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Kenneth Goldberg, M.D. Answers Questions On Men's Health

Kenneth Goldberg, M.D. Answers Questions On: Men's Health

What is your expertise with erectile dysfunction (ED), and how have ED treatments changed?

Back when I worked at the Male Health Center in the pre-Viagra and other drugs days, ED was largely solved by penile injection. It was a huge practice, and it was all we had besides penile prosthesis, which is what I did. I got interested with that and was involved in clinical trials for Cialis and Muse and other ED nonsurgical techniques that came along. I also speak professionally regarding the area of ED and conduct continuing medical education courses on for physicians. So I’ve watched the industry evolve and advance, and I feel I have a great breadth of knowledge on the topic.

Can you explain the new FDA-approved treatment that involves steam to shrink an enlarged prostate?

UT Southwestern was one of the sites for the clinical trials conducted on this particular procedure. Depending on the size of the prostate, the procedure consists of two to seven treatments, each merely nine seconds in duration, received in a single one- to two-hour office visit. So it’s quick, simple, and you do get results.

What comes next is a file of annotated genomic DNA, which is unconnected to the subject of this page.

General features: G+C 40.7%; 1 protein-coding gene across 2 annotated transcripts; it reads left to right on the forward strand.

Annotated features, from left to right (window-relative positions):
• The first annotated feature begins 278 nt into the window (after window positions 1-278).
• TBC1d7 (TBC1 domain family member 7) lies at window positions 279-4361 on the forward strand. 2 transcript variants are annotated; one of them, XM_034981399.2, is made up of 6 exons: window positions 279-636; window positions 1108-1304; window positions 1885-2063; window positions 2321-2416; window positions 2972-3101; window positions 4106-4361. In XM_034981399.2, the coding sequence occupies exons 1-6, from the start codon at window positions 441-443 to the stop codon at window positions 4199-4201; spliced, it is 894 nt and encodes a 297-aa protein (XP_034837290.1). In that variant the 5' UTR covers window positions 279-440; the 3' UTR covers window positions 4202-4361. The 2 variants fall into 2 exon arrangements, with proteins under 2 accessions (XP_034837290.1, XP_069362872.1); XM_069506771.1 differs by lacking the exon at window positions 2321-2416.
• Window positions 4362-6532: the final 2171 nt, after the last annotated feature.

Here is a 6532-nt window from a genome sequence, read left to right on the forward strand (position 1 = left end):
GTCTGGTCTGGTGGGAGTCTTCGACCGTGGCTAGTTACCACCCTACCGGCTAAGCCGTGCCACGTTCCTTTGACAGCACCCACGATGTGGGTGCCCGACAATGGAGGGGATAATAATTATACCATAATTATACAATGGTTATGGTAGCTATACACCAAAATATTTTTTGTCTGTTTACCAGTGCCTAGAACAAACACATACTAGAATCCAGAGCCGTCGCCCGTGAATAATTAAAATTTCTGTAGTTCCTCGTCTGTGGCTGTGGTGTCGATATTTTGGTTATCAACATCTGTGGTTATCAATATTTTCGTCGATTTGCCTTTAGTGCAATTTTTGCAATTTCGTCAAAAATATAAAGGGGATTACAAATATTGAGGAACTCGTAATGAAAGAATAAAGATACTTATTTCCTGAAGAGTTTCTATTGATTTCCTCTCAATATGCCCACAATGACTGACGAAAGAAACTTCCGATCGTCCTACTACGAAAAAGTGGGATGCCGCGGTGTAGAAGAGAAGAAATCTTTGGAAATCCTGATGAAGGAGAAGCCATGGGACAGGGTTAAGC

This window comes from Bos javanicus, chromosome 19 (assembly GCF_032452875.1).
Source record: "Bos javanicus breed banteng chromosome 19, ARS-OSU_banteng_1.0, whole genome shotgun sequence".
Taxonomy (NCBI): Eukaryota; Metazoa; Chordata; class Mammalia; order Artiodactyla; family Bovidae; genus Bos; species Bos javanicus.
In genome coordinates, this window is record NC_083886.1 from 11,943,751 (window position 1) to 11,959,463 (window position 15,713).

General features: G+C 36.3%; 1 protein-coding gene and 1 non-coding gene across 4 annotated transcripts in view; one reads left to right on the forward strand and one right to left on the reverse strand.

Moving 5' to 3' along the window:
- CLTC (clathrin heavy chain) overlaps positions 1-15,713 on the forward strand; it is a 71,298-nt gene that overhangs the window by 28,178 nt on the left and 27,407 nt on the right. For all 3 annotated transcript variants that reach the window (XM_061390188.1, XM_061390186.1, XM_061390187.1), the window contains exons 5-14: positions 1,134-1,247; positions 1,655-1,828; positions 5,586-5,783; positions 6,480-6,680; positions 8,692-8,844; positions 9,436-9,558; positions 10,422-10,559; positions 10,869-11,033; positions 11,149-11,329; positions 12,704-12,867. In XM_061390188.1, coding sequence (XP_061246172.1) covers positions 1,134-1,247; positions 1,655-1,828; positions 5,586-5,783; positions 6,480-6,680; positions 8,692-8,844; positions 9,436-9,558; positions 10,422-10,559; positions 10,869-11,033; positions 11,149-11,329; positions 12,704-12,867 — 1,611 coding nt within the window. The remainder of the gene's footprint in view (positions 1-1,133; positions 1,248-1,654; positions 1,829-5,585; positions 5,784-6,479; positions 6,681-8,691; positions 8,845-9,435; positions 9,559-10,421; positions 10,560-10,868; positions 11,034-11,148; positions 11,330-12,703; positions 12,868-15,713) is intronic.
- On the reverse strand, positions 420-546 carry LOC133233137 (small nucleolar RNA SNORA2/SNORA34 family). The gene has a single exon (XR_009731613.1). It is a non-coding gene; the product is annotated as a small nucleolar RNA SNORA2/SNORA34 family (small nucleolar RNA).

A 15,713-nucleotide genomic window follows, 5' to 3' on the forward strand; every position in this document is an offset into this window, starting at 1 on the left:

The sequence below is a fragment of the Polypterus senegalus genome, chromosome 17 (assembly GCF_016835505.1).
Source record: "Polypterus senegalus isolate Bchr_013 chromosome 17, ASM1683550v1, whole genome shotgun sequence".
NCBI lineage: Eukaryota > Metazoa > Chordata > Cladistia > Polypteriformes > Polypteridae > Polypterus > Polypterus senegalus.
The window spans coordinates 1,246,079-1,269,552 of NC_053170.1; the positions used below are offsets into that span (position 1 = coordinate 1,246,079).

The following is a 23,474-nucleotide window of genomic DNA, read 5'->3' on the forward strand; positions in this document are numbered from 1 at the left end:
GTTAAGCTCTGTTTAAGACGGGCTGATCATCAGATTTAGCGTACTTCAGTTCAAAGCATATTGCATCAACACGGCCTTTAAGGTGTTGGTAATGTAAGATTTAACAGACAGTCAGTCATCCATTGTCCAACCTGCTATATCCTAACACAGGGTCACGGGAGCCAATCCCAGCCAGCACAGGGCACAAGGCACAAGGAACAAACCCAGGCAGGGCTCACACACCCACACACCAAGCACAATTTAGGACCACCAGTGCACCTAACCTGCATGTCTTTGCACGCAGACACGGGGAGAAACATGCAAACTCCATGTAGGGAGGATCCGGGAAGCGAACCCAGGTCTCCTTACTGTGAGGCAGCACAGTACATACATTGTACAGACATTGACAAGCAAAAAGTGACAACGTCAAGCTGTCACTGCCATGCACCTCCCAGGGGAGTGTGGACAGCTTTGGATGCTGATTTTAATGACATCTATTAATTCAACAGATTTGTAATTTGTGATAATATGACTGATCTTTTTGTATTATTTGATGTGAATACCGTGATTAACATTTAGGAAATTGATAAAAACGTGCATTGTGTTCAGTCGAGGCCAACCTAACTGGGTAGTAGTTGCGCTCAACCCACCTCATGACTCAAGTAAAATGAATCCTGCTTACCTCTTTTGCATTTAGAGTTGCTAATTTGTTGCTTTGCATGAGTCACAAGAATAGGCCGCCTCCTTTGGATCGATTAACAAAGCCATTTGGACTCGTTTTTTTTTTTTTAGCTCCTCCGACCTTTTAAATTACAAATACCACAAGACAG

For the right patient—someone who isn’t satisfied with his symptom management or whose symptoms are progressing or who doesn’t want to take medication—this new procedure, performed on an outpatient basis, can truly improve quality of life.

The procedure works by inserting .5 cc of sterile water vapor (steam) into the prostate gland during the nine-second treatments. The therapy is targeted to a defined area because steam will travel only between cells until it encounters natural collagen barriers or the prostate capsule itself.

What do you find most gratifying in how urologic treatments have advanced in the past decade or so?

Well, treatments have advanced in so many ways—primarily, I’d say, in that there’s less open surgery and more laparoscopic and robotic techniques. You also have the less invasive treatments for the prostate. Certainly another advancement is lithotripsy—using shock waves to break up stones in the kidney, bladder, or ureter so they can pass out of the body in the urine. I was the second urologist in North Texas to do lithotripsy back in the early 80s when it came up. I just really saw that as a novel way to deal with stones without an incision. Another highly gratifying area in urology is the oral drugs we now have for ED.